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Safest big city in America? How the nickname can co-exist with the spike in crime

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NEW YORK CITY, N.Y. -- New York is the safest big city in America. At least, that's what Mayor Bill de Blasio and his two predecessors have said. At the same time, New York has seen a spike in murders and shootings. The contrasts are side by side, prompting an assessment  of the situation, among crime statistic experts and residents of some of the city's highest crime neighborhoods, that's very different from that of the city's chief executives.

The "safest city" moniker is said both at City Hall and at Police Headquarters. At the latter location, though, the hyperbole is tempered by comments like one made by a deputy commissioner at a recent news conference at One Police Plaza.

"The level of homicides committed is substantially higher" this year so far, compared to last year. "Is that indicative of more guns on the street?" he asked.  "That's something we're looking at."

The comments were made as the result of the latest NYPD crime statistics, called CompStat. They showed that citywide murders are up 20 percent from the same period last year, and it's the second year in a row with such an increase. Also up are shootings, by 9 percent.

Still, thanks to decreases in such violent crimes as robbery, assault, burglary and other areas, overall crime is down about 7 percent. That's a citywide average, however, meaning that in some parts of the city, crime is worse than in other neighborhoods.

"Even in the daytime, a lot of crazy things are happening," said Alexa Gonzalez, an Upper West Side resident who works in the South Bronx.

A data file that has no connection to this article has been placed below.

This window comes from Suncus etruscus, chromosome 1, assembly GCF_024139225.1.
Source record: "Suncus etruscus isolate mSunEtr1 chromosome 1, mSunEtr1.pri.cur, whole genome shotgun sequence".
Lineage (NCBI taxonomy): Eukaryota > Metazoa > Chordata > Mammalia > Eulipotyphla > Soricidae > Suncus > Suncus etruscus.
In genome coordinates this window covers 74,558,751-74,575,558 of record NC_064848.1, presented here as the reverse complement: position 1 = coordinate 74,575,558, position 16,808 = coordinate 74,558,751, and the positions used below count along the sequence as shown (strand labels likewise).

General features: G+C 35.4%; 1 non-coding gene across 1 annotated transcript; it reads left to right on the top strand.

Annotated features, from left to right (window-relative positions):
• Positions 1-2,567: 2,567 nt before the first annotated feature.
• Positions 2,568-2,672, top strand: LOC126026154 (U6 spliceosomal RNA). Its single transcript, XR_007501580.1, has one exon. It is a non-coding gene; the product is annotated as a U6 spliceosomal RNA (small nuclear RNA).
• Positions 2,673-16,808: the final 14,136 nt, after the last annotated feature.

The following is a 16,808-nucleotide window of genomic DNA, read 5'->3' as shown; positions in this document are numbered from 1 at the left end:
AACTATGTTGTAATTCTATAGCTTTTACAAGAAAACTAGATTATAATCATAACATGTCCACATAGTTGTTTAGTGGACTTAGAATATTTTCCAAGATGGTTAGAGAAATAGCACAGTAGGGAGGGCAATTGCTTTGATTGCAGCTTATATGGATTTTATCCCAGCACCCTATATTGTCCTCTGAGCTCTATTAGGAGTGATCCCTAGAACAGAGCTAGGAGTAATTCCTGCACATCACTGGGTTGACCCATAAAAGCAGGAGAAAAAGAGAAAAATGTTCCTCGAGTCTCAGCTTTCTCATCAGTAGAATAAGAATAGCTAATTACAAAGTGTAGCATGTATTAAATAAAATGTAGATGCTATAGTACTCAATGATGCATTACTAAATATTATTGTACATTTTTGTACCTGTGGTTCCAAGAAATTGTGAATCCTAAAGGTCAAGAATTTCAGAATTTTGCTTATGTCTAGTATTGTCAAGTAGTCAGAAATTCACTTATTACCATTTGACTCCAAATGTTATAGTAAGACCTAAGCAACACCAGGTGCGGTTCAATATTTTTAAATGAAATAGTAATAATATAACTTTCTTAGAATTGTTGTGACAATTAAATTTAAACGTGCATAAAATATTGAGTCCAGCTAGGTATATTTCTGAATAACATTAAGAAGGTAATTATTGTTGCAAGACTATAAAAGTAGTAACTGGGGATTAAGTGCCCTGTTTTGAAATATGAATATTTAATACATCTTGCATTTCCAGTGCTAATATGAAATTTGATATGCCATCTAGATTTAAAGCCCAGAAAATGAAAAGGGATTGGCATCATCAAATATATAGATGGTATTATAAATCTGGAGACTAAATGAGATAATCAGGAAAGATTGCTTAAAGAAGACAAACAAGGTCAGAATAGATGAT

The NYPD top brass agrees. They released a surveillance video June 1 of a man who popped off a dozen shots with a semiautomatic in broad daylight in Brooklyn a week and a half ago. Police are still looking for him.

"It's not the safest [city]," said Taikeyma Dawson, a South Bronx resident. "You have police officers killing black men, you have black-on-black crime, people getting robbed, raped. It's not the safest."

She spoke with PIX11 News while waiting for the bus a few paces away from NYPD's 40th Precinct, where murders are up 100 percent from a year ago. However, shootings are down 54 percent, and so is overall crime, barely.  It's down less than 1 percent.

Some residents, like Joshua Carrero, responded to the South Bronx numbers with a challenge to the city.

"Mr. Mayor, step it up," he said.

The word from experts to the mayor who touts the "safest big city" slogan is slightly different, but nonetheless admonishing.

"The FBI gives a clear warning," said Eli Silverman, emeritus professor at John Jay College of Criminal Justice, "not to compare cities based on [crime statistics] because different cities rate crime differently and compare violent and non violent crime."

Silverman literally wrote the book, with fellow John Jay College professor John Eterno, on crime statistics. It points out that the FBI, which compiles crime numbers of all U.S. cities, cautions "against drawing conclusions by making direct comparisons between cities."

But that doesn't mean New York is more dangerous than Los Angeles or Houston or Chicago or Baltimore, which have all seen rises in violent crime recently.

Quite the contrary, said Silverman.

"In 1990," he told PIX11 News, "there were over 2019 murders that year.  Last year there were 333.  That's like an 85 percent decline.  This city is a lot safer than it was in the 'bad old days'."

Even on Alexander Avenue in the South Bronx, where PIX11 encountered a couple of dozen volunteers from the hedge fund The Blackstone Group heading past the 40th Precinct to do painting and gardening tasks, residents like Taikeyma Dawson, who was still waiting for that bus with her 9-year-old daughter, admitted, "It's a little better" as far as crime fighting goes, "but it could be better."